Camp Redwood Glen—California
In 2006, I read in a Salvation Army magazine about overseas camps. I became interested in how the camps are conducted so I went to several websites, where I learned that many camps run programs similar to ours. Hoping to visit one of these camps to see first-hand its operation, I applied to Camp Redwood Glen, which has existed for more than 60 years. I received a placement as a counselor in 2006. It was a difficult process, but with help from leaders in the Zimbabwe Territory, Redwood Glen Camp staff and the Golden State Division, I was able to obtain the required documents.

At Camp Redwood Glen I had many experiences and brought lessons back, many of which are being used at our camp now. The spiritual lessons were my favorite as they were a real blessing. I met new friends, co-workers in Christ. I was also involved in conducting Sunday services around the Golden State Division, thanks to Major Joe Posillico, divisional commander, and his DHQ team.

In addition, I had the opportunity to attend the Western Youth Institute (WYI) as a delegate and family camp, where I met Majors Wayne and Trish Froderberg, service extension director and leadership development and missions director, respectively. We shared and prayed about the situation in Zimbabwe, including the clinic that had no vehicle to ferry people to the main hospital in an emergency.

Word of our need spread throughout the division, and in God’s time our prayers were answered. Corps and other groups in the Golden State Division gave generously towards the goal of acquiring an ambulance. The Western Territory finance council approved a matching grant, and the dream became a reality.

Answered Prayer
The gift of an ambulance is vitally important to the camp and our community. The clinic does not have a doctor and complicated illnesses have to be attended by physicians at the main hospital. Maternity deliveries used to be an issue when we had no vehicle to rush these women to the main hospital. For all emergencies, we are now assured that patients can get help. There is now improved health and a reduced mortality rate as a result of access to the main hospital. The clinic staff is also able to reach other areas to educate and sensitize people about AIDS.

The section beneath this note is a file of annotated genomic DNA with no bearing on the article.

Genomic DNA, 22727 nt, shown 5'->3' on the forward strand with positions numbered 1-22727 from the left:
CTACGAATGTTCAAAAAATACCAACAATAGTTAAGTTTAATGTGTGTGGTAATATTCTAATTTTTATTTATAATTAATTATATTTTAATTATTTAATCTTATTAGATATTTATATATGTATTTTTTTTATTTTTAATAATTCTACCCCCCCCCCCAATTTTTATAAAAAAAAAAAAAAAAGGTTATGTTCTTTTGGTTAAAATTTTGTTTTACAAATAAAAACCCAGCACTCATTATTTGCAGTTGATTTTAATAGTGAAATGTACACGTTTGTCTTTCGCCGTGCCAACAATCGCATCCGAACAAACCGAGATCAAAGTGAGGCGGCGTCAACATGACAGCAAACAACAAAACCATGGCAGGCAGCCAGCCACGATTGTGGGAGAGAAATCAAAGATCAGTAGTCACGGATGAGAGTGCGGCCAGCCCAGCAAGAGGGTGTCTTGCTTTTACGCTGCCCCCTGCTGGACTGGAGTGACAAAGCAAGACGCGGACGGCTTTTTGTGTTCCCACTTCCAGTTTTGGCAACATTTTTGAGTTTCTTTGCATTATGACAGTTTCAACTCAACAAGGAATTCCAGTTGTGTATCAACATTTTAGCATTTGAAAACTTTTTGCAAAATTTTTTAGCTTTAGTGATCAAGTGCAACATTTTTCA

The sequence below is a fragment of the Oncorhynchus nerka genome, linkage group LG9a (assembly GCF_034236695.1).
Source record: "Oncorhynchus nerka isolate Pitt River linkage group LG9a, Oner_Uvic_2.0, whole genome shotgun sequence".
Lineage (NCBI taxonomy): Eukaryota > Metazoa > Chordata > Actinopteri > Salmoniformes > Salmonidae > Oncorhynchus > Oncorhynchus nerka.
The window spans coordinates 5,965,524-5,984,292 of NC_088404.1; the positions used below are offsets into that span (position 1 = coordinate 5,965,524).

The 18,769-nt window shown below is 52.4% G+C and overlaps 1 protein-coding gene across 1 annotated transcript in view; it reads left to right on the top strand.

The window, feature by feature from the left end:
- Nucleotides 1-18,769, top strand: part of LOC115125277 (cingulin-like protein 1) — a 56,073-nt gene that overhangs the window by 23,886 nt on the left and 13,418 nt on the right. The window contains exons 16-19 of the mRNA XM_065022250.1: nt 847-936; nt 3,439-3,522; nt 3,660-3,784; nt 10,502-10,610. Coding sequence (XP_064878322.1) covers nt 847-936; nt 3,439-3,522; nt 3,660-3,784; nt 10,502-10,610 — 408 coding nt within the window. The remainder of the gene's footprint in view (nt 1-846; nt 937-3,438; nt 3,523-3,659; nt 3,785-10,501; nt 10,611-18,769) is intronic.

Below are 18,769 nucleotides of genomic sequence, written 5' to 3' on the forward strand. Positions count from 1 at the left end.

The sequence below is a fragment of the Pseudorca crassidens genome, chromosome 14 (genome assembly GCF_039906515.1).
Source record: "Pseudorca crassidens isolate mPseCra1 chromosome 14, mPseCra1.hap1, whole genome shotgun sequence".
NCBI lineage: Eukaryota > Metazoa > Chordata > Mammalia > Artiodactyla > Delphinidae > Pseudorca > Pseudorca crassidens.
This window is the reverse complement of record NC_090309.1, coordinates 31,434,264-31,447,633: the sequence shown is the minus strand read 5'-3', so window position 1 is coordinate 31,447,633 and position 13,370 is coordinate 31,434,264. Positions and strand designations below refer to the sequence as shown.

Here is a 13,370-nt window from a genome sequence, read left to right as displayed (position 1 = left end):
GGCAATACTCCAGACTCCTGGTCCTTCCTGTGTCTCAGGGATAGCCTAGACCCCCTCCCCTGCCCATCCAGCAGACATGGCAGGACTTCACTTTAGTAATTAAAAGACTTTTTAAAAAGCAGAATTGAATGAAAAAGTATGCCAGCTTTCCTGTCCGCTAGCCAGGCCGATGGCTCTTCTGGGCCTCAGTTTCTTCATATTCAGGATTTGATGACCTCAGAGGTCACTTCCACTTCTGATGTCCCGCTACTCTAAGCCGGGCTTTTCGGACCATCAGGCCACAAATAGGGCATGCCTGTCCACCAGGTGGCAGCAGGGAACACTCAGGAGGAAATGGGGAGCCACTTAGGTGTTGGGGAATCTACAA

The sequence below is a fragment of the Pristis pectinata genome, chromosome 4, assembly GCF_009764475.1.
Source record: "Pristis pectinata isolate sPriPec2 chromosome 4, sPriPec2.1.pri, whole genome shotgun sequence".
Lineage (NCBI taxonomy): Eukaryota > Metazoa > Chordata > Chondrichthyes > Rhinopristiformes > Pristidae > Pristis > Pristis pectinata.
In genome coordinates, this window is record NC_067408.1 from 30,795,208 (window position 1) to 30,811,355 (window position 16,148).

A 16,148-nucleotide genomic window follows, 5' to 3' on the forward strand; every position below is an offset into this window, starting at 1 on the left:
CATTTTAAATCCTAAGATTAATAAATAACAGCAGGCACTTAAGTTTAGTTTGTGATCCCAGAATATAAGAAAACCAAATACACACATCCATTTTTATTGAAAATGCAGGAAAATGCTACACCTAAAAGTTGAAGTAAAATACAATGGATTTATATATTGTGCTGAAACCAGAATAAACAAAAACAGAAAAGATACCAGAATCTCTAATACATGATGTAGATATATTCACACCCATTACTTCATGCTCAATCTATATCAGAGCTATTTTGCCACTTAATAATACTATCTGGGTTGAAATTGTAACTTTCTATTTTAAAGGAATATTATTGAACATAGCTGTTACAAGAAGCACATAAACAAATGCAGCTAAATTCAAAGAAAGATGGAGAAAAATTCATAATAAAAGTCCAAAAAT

Personally, what was a burden before is now a prayer answered by God. When we offer these health-related services to our community, it is part of ministry—people realize that it is not just a camp, but see Christ through the camp’s services.

We would like to thank the Golden State Division and the Western Territory for this gift. Finally, thank you, all who have contributed towards the purchase of the ambulance. It is filling a need. God bless you!

The Salvation Army’s Masiye Training Camp is part of Oprah Winfrey’s Angel Network. Winfrey recognized the life-changing work of the camp. A synopsis from the Angel Network website states: “Many of these orphaned children return home to raise their brothers and sisters. While the Masiye camp teaches them how to take care of their families, they most of all learn to believe in themselves.” Donations made through the Angel Network enable many more orphan children to attend the camp.

From www.oprahsangelnetwork.org

More information about the camp is available at www.masiye.com and at www.salvationarmyzim.org/our-services/masiye-camp.